Scottish Labour tries to start an honest conversation about public spending

September 26, 2012

Scottish Labour’s new leader Johann Lamont deserves credit for trying to start a realistic conversation about public spending in Scotland.

In a speech to party members in Edinburgh she said it was time to end a “something for nothing” culture. She also questioned universal benefits which mean rich people receive university tuition and prescriptions for free.

Citing Alex Salmond’s desire for Scotland to be a “progressive beacon”, she asked:

“What is progressive about a chief executive on more than 100,000 a year not paying for his prescriptions, while a pensioner needing care has their care help cut?

“What is progressive about judges and lawyers earning more than 100,000 a year, not paying tuition fees for their child to follow in their footsteps at university, while one in four unemployed young people in Scotland can’t get a job or a place at college?”

So what, you might say. None of the things Lamont said would be particularly bold stuff in England, or in many other European countries. But in Scotland it’s a real shock to the system. For years, Scottish politicians have been trying to tell voters that they can have their cake and eat it. And that if it wasn’t for Westminster, or Mrs T, they wouldn’t have to make any difficult choices at all.

I was north of the border again last week, and once again struck by how unbelievably different the political conversation in Scotland is.

You can get some sense of quite how different it is by comparing Labour’s party political broadcasts from the last election.

On 12 April 2010 voters in England were treated to “the road ahead”, an upbeat, glossy video about how Gordon Brown had saved the world economy. It was pretty unexceptional.

But that broadcast wasn’t shown in Scotland. Instead, the next day, voters in Scotland were treated to a different video, “Remember the Tories in Scotland.”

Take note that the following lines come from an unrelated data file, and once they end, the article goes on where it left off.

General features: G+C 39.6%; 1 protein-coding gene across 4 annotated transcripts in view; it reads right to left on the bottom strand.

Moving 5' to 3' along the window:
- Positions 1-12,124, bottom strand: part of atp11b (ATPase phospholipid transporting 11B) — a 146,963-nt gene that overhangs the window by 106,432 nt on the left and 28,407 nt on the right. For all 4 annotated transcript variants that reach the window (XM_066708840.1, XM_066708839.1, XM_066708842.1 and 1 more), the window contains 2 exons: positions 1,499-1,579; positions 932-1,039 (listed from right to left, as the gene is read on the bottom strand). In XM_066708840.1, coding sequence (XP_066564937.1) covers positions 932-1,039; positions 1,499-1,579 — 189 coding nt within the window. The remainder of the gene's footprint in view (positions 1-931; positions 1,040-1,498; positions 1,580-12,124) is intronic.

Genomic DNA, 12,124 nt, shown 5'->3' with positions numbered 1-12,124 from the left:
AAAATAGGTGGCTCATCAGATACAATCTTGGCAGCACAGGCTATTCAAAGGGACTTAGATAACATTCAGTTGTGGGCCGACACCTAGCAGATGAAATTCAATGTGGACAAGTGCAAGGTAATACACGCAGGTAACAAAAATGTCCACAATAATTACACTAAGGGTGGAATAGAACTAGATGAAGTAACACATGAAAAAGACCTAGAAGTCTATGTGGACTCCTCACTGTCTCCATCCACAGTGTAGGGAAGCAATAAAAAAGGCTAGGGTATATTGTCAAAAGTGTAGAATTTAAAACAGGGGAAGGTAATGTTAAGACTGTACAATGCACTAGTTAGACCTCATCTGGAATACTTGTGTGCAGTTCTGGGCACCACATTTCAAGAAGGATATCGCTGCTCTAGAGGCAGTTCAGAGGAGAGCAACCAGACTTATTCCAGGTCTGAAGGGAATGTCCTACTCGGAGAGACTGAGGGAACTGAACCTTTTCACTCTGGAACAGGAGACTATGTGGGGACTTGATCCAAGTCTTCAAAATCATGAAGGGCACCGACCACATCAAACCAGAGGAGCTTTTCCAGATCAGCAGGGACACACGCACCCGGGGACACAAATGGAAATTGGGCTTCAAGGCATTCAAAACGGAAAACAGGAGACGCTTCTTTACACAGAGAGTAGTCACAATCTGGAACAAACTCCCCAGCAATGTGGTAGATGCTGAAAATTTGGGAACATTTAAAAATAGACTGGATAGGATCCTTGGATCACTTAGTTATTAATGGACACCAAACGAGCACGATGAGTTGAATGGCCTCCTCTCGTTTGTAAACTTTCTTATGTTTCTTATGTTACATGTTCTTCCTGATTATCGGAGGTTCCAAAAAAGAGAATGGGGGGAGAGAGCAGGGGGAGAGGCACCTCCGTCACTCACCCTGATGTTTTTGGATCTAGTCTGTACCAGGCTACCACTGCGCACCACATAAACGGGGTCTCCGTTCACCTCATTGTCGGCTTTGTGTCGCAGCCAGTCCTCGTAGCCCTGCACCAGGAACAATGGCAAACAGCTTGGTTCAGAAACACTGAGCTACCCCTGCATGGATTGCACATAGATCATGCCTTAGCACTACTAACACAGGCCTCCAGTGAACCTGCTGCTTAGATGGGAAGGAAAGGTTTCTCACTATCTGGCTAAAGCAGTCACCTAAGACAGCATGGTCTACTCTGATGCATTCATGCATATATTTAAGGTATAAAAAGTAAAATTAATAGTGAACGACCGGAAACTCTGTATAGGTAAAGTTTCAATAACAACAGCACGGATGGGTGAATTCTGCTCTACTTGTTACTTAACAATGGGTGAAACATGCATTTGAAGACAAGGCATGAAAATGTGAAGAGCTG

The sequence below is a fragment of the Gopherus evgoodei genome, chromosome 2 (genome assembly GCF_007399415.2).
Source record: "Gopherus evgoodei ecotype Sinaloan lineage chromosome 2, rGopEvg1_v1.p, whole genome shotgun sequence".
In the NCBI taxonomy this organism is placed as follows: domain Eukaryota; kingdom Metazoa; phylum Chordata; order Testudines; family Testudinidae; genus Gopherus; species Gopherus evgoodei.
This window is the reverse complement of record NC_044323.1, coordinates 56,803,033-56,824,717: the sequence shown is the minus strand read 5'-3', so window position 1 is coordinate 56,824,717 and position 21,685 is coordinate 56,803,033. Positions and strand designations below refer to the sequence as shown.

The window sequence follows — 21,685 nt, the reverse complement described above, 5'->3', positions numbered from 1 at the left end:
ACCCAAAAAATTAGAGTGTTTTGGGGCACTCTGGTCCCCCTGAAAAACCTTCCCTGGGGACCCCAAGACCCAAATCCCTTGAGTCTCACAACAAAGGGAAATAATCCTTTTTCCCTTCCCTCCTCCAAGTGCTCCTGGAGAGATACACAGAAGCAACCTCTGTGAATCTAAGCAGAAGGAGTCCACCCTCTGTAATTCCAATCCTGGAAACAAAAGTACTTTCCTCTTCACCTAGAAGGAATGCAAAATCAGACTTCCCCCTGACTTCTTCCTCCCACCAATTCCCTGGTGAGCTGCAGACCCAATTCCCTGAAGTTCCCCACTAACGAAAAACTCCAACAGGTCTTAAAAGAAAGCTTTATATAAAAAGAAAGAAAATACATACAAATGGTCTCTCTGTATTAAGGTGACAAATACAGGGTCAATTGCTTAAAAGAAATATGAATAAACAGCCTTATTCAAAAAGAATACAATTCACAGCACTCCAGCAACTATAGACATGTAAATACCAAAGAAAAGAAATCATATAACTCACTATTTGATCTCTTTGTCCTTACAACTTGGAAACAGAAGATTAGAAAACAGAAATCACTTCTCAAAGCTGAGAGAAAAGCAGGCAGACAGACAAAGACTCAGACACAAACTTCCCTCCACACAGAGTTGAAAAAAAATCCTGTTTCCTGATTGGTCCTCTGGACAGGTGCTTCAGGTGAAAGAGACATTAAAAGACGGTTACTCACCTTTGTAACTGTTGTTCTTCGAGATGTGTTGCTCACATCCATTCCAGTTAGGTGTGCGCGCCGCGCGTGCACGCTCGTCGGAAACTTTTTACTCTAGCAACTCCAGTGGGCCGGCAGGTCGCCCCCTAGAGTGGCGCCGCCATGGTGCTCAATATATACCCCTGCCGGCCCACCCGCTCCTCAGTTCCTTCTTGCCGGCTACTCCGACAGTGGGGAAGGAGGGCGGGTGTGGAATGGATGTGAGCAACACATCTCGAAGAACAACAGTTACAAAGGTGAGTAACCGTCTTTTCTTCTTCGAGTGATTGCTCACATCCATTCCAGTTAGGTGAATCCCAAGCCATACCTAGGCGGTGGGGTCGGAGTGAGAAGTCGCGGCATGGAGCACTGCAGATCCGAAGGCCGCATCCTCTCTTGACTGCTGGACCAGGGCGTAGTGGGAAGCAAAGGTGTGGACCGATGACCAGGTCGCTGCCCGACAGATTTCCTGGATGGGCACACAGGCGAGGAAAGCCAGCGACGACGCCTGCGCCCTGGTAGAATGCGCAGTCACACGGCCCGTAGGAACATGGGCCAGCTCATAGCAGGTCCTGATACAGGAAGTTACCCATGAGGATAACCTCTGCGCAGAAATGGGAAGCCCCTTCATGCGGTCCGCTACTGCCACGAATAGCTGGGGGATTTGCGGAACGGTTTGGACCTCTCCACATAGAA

It’s rather different. Open on Mrs Thatcher. Footage of the poll tax protests. Closed steelworks. Voiceover: “The Tories, the party that gave us the poll tax, the Thatcher years, haven’t changed. They closed our mines, they closed our steelworks, and closed our factories.”

And from there on in, things actually get much less subtle.

English Election Broadcast:

Scottish Election Broadcast:

Given this political context, a Scottish Labour leader trying to imply that there might be some difficult choices to make about public spending is seriously brave: the equivalent of the Pope confessing to some niggling doubts about Catholicism. It’s a big change of direction, having told voters for decades that all their woes are the fault of someone else (normally Mrs Thatcher, who continues to dominate Scottish politics, 22 years after her retirement).

I’m sure that the cybernats will go bonkers at me for saying this, but it is odd that Scotland’s political conversation is so different to the rest of the country when it comes to economic issues. And it’s the result of the strategy of the political parties, rather than economic reality.

I’m not talking about the debates on devolution, independence or Scottish identity. On that front Scotland really is different.

But when it comes to economic issues, Scotland is basically quite a typical part of the UK. As the first graph below shows, GDP per head is very close to the UK average. Unlike the north of England or Wales, Scotland has been catching up, not falling behind the national average. And for all the heated arguments, Scotland basically does get to keep its oil revenues, via the Barnett Formula.

Some in the media would have you believe that Scottish voters are addicted to public spending. In fact polls show that support for higher public spending isn’t that different in Scotland to the rest of the UK. It’s a little higher than the UK average, but not wildly so, given decades of anti-cuts invective from Scottish politicians. In fact support for higher spending is much lower than it was a decade or two ago.

So Scotland is not a poor part of the UK. Nor is it hard done by, nor are Scots unusually addicted to public spending. In fact – whisper it – Scotland just isn’t that exceptional.

Maybe now politicians are catching up with reality. Scotland faces the same difficult choices about public spending as the rest of the country, and Lamont deserves credit for trying to start levelling with the voters about that.

GVA per capita by region / nation

Support for higher public spending (from British Social Attitudes)

This article originally appeared on The Daily Telegraph’s website

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